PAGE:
U.S. Senate passes plan to stimulate economy

The U.S. Senate has overwhelmingly approved a sweeping federal tax bill that will swell America’s national debt by hundreds of billions of dollars and, it is hoped, stimulate a lagging U.S. economy. Attention now shifts to the House of Representatives, where some Democrats want to alter the tax deal struck between President Barack Obama and congressional Republicans.

In a rare show of bipartisanship, the Senate voted 81 to 19 to extend existing federal tax rates for all income levels. Those tax rates are set to rise beginning next year — an outcome neither party wants at a time of chronic economic weakness. The bill also extends federal jobless benefits, limits inheritance taxes on multi-million-dollar estates, and trims worker payroll contributions to Social Security. The bill would increase spending and shrink revenue, sharply boosting federal indebtedness over the next two years.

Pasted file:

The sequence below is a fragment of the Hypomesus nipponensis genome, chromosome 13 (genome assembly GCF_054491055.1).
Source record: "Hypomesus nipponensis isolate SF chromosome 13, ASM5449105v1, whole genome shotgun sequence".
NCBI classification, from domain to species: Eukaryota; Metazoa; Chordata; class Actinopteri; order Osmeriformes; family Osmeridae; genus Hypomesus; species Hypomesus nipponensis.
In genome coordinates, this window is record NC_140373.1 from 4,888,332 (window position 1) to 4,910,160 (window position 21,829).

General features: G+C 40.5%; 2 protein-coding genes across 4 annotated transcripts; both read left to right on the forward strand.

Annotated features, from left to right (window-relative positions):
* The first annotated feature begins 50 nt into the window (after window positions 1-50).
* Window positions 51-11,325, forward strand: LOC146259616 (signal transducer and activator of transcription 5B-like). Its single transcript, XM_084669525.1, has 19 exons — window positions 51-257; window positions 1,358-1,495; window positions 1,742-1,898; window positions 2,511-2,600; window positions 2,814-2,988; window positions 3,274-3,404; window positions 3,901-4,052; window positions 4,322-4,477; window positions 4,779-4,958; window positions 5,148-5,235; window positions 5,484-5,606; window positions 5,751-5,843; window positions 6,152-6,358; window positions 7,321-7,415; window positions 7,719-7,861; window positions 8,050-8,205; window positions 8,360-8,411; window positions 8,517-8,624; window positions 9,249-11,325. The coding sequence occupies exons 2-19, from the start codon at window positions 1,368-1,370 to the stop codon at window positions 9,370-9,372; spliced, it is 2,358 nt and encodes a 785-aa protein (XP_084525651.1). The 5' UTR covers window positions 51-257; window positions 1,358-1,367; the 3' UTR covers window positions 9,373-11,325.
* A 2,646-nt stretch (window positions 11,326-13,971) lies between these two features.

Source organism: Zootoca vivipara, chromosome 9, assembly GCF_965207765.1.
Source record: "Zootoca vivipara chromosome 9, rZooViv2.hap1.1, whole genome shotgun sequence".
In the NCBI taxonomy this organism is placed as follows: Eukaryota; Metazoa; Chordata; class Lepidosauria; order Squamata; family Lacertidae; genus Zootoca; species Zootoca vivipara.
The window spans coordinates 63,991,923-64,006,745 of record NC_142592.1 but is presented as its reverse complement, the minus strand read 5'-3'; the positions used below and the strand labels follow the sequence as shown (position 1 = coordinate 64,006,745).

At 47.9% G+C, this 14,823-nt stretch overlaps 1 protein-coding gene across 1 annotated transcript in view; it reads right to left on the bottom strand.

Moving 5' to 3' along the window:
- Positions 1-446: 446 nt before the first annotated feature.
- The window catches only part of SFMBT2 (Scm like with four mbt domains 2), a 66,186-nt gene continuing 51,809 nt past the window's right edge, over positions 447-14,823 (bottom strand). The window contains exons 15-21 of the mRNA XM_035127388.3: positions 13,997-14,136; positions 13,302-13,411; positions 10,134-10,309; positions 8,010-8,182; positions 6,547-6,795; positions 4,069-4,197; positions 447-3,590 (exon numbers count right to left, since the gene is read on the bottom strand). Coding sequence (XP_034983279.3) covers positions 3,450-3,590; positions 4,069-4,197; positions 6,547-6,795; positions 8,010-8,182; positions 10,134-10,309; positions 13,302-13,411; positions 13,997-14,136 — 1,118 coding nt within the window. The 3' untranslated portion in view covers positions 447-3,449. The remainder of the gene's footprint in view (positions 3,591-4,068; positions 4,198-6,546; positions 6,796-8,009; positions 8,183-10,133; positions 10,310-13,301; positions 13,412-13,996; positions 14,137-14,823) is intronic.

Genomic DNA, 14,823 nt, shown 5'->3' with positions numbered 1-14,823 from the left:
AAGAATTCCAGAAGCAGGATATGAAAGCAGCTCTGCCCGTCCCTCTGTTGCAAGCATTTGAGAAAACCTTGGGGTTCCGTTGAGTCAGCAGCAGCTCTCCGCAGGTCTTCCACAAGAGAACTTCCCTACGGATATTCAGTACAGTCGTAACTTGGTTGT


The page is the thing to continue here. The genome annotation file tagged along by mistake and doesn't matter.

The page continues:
A common refrain from liberal and conservative senators alike: The tax deal is flawed, but better than doing nothing.

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